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PostPosted: Wed Jun 06, 2012 1:25 pm 
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Fosgate wrote:
Is that "they" as in the 3 questionable schools listed, 1 pretty good one that isn't accepting alot, and some number of "less prestigious" schools that have struggled in the past attracting students or "they" as in Louisiana?


The state of Louisiana in general given all of the "schools" listed would now qualify to educate children and since the schools have not been required to perform standardized testing the determination would be very difficult.

Seems like a way to destroy the educational opportunities for all but the wealthy to me. Taking money from the public schools weakens their ability to educate, especially in less wealthy areas, and the private schools that are here this year may not survive next year but have screwed up the funding for the public schools in the interim.

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PostPosted: Wed Jun 06, 2012 3:43 pm 
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Apparently, continuing to put money into public education isn't working either. I'm glad at least some folks are starting to realize that you cannot educate those who aren't educable. Sure, some on the lower end are going to miss out. Comes with the territory.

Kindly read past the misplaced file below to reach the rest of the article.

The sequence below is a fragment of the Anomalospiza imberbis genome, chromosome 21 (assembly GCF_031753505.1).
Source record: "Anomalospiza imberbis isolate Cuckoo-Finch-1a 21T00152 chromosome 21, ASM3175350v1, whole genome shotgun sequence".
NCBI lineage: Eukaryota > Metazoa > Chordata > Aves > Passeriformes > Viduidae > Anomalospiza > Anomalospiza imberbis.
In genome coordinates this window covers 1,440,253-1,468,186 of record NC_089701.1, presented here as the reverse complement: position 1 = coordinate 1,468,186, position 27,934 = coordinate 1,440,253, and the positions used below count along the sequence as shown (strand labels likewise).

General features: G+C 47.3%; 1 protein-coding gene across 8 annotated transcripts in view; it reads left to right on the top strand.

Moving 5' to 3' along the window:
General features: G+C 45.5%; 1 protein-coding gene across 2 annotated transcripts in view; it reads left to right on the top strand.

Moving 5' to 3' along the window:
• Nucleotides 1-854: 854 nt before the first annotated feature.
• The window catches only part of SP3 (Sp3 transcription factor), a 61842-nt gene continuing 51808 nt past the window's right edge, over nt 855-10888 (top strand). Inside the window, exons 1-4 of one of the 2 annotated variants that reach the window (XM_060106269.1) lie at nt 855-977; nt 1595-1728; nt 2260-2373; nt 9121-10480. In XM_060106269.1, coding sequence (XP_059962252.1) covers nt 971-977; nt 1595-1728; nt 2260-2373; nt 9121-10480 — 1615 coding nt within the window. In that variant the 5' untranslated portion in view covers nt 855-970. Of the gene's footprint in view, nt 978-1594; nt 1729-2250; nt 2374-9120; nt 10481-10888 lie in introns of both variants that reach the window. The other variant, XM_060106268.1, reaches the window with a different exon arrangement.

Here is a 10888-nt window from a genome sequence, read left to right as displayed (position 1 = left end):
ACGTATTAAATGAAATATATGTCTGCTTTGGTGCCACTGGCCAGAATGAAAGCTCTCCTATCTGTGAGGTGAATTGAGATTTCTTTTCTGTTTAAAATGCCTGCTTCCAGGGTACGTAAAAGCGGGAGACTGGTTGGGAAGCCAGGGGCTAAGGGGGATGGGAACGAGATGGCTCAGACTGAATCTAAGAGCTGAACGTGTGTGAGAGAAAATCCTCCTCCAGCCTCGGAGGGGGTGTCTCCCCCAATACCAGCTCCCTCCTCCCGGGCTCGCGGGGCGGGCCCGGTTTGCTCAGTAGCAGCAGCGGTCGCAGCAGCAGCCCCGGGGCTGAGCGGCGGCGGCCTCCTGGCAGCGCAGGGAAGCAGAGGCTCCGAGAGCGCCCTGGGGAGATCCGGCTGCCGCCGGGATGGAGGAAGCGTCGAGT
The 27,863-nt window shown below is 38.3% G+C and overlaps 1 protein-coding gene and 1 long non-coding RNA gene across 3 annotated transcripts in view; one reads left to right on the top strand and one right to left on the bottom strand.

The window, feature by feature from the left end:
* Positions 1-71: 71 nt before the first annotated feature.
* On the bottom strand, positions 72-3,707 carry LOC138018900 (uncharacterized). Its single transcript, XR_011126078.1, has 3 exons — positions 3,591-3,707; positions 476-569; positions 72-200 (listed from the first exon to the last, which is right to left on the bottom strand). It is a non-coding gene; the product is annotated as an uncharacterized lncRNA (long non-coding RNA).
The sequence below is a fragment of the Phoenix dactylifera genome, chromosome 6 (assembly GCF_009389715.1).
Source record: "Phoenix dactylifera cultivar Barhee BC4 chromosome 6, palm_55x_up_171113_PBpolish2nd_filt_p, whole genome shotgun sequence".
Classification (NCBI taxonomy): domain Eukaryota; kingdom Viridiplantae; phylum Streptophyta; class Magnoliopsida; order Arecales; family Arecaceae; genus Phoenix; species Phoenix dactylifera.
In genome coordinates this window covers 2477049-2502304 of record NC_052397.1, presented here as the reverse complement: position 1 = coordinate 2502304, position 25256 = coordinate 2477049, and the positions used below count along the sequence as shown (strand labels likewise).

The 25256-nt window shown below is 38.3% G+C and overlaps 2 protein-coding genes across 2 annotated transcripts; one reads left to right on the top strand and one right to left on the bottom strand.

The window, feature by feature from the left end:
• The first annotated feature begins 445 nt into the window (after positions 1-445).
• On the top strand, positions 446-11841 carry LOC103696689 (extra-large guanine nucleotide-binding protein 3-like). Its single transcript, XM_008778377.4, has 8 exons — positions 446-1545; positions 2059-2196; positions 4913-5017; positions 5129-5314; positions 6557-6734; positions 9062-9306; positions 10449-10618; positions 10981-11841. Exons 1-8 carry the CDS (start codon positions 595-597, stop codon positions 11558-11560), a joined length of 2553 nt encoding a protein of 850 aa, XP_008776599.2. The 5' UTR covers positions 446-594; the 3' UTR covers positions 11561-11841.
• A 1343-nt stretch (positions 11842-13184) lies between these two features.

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PostPosted: Wed Jun 06, 2012 6:54 pm 
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I agree with you Fosgate. :clap: 8) :mrgreen:

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PostPosted: Wed Jun 06, 2012 7:48 pm 
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I am all in favor of free education but we have to be clear who is needing this education and make them pay. Grade school is for employers and needs to be paid via business taxes or fees. High school is needed by post-secondary and needs to be under their budget. Post-secondary is for high-end jobs and again should be paid for by businesses. I resent paying taxes for schools when I HAVE NO KIDS. I also resent not being able to afford university yet having a near-mensa-level IQ... because I went to private home schooling (not paid for by taxes) and thus do not qualify for most grants or bursaries no matter how well I did with my grades.


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PostPosted: Wed Jun 06, 2012 8:31 pm 
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Ann Vole wrote:
I resent paying taxes for schools when I HAVE NO KIDS.